There were a ton of things to be excited about with the Nintendo Switch trailer, whether it be the suggestive list of confirmed developers for the platform, or what it implies about console gaming’s future. But what easily caught everybody’s eyes was way at the end.
The stadium. The uniforms. The loudly cheering crowds. Teammates strategizing plays over chalkboards, then stepping into blinding spotlights. This is the first time that Nintendo’s given blatant recognition to the esports scene – that hardest of hardcore gaming demographic that they’d been traditionally reluctant to embrace, even as the enthusiasm at the grassroots level increases year after year.
But the Switch’s reveal trailer was telling, as are the rumors steadily growing in the background. 2017 may very well be the year where the competitive passion underlying the Nintendo fandom gets its dues.
And these should be the games that pave the way.
Well. Yeah. Duh. It’s right there in the trailer. It’s actually a team-based shooter – even with a bit of emergent class-like properties thanks to the interaction between its weapon-types, load-outs, and unique approach to territory-control gameplay.
You’d think a world of CS:GO and Overwatch might already be oversaturated with shooters, but Splatoon was one of Wii U’s undisputed flagship titles specifically because of how unique it approached the genre. Yet like its already-competitive peers, it’s structured well for tournament play.
It does need a few tweaks, though. The fashion-accessorizing is fun, but the randomized stats accumulation and difficulty in getting the exact spread you want with your playstyle is hazardous for competitive integrity – getting Spyke to reroll hundreds of times for That Perfect Set isn’t exactly conducive to fair play. Ideally, Splatoon Switch will either have a superior and more controllable customization system… or tournament play disables clothing bonuses altogether.
Bonus: esports teams and tournament costume DLC sales for additional revenue.
Super Smash Bros.
There’s the deliberately-engineered competitive fit, like with Splatoon, and then there’s the one carefully evolved over years and years of play, driven entirely by the passion and enthusiasm of its competitors.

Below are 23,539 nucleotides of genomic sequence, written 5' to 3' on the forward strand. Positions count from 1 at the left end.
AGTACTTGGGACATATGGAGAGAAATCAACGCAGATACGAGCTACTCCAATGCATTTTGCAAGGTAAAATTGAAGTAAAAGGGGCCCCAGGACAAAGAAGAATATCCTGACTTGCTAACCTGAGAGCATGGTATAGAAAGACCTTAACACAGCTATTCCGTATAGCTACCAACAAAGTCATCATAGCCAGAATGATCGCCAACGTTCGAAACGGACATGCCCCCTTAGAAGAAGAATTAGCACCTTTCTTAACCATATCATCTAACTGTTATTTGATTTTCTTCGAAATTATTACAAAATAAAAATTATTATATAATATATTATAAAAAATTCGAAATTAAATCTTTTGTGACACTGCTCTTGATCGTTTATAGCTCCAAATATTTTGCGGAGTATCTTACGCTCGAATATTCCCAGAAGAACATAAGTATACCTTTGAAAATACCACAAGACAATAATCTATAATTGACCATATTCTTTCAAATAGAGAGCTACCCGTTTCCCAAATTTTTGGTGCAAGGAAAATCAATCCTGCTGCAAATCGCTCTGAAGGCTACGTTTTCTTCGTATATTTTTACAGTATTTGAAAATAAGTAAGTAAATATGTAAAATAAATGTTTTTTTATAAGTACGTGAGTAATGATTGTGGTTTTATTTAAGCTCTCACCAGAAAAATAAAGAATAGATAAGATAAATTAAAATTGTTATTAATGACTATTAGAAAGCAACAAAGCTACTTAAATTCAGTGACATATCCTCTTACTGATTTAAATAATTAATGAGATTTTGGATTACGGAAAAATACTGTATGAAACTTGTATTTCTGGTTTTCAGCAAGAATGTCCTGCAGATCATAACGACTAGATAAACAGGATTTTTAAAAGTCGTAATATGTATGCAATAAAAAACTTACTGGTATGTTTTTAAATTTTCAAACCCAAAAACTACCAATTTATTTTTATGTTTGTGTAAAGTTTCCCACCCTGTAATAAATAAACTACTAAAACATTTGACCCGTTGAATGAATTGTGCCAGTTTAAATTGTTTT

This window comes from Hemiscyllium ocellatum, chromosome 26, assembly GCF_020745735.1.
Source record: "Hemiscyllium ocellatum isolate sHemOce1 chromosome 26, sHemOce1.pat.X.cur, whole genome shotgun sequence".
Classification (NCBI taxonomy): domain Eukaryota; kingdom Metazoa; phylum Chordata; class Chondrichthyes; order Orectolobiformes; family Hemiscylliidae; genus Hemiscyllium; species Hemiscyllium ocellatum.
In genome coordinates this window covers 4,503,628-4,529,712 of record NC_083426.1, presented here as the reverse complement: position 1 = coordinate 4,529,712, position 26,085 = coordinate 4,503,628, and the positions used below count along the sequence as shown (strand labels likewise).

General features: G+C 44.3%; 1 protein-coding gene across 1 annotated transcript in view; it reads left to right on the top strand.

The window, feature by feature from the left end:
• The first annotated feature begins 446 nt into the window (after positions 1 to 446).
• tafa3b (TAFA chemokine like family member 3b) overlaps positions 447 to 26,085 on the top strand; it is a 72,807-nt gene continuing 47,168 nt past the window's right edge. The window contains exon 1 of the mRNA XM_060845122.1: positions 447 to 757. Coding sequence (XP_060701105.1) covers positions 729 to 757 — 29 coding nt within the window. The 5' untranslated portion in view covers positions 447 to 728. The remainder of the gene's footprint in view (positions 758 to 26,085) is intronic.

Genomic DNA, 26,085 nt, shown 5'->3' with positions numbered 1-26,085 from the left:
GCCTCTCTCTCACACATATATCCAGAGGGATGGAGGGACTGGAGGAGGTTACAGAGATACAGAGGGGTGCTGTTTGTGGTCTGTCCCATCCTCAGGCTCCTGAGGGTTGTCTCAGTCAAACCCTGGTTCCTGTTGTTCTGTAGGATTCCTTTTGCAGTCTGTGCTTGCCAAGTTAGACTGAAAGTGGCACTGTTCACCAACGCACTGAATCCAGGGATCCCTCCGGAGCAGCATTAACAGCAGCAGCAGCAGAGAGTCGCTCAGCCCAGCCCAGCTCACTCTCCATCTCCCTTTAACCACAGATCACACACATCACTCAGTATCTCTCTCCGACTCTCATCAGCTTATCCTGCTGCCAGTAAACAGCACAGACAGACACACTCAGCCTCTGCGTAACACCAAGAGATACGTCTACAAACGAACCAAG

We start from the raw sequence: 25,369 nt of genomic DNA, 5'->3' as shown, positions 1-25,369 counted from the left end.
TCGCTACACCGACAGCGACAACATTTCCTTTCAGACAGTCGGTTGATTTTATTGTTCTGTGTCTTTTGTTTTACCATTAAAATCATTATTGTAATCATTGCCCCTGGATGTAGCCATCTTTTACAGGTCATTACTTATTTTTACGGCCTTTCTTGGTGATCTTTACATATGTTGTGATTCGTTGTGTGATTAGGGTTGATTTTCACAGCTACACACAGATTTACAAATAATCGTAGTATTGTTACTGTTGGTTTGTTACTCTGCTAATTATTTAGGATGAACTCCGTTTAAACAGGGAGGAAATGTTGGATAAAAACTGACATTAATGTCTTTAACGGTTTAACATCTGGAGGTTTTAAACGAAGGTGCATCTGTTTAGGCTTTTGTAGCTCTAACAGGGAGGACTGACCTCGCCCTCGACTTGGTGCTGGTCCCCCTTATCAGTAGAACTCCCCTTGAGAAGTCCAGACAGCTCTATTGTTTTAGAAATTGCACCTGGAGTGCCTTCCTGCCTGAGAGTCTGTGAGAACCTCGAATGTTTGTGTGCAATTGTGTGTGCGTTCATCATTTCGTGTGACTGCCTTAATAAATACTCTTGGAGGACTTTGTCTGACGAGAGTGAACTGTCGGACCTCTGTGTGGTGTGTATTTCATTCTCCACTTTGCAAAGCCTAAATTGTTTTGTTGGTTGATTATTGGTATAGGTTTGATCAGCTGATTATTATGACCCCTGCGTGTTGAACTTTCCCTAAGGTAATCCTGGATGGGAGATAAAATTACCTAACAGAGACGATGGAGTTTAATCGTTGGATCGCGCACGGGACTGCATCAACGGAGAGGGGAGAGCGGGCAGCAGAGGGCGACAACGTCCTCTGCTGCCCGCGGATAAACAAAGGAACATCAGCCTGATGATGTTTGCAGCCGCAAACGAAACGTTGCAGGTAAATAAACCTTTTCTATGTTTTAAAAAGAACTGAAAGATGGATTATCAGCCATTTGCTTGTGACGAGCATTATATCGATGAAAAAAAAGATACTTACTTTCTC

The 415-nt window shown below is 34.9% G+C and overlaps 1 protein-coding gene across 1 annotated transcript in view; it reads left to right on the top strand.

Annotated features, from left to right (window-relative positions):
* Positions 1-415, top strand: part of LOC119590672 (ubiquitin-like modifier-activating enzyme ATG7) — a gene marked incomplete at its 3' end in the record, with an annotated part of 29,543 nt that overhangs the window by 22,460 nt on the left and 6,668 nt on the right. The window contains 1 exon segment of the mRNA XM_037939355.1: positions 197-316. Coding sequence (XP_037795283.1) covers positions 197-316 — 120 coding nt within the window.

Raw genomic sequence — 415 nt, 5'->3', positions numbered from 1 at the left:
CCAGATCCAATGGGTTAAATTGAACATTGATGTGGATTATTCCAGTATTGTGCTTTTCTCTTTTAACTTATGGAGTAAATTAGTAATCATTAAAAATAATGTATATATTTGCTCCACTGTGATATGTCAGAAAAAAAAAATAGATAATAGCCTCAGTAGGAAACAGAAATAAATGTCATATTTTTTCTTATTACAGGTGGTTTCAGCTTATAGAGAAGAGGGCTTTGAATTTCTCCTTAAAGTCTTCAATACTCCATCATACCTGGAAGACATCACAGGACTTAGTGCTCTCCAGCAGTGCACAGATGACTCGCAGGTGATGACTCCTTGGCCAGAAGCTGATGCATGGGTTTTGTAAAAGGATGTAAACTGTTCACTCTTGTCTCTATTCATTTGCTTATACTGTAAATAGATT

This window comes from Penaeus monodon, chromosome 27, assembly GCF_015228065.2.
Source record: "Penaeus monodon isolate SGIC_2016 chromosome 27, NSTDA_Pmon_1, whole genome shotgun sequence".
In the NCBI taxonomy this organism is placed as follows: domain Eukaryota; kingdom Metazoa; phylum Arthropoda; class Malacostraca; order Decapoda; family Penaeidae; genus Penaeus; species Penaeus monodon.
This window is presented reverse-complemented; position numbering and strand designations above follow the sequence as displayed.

There is arguably no such thing as Nintendo esports without Super Smash Bros. There’s just a matter of how Nintendo handles it.
Ideally, Nintendo rewards the community by working alongside them, instead of replacing extant circuits wholesale. Having 2GGT, CEO, EVO, The Big House, and all the others work as points-based qualifiers into an end-of-year world championship bonanza would be amazing, to put it as lightly as possible.
There’s an interesting story behind Pokken’s competitive scene that’s proving annoyingly difficult to substantiate, but it absolutely should be noted that the game is still actively supported.
Just not on the Wii U.
The arcade version, the scene for which exists almost solely in Japan, has been getting a regular stream of DLCs – most of which have ended up in the Wii U anyhow as unfinished and unactivated data. Could, then, a Nintendo Switch version be in the works? While that might annoy the players that already got Pokken on the Wii U, a Definitive Edition version with all the doohickies and downloadables that were previously arcade-side only would revitalize a series that’s lately slipped back into obscurity.
Also: more costume options for Pika Libre would be highly appreciated.
Combat-racing with bananas and turtle shells have always been great among friends, but there’s an extant competitive scene for Mario Kart too! Just ask English LPL caster Froskurinn, over with the League of Legends scene. Traditional racers have done poorly as spectator sports, but Mario Kart’s cartoony charm and the frisson of being able to actively mess with and interfere with competitors lends it a watchability and drama that you don’t get from, say, Forza.
…granted, blue shells are an embittering experience for first-place players. Having item spawning options to tailor it for competitive play may be a necessity.
Wait, what? Seriously?
Arc System Works was part of the official lineup of registered Nintendo partners for the Switch announcement. Arc System Works is almost solely known for their output of anime fighters. While their games aren’t exactly native to the Nintendo ecosystem, any Nintendo esports effort that doesn’t coincide with their partners’ prior and established competitive works is a missed opportunity.
Granted, this means we’ll all need to buy yet another fightstick. So it goes.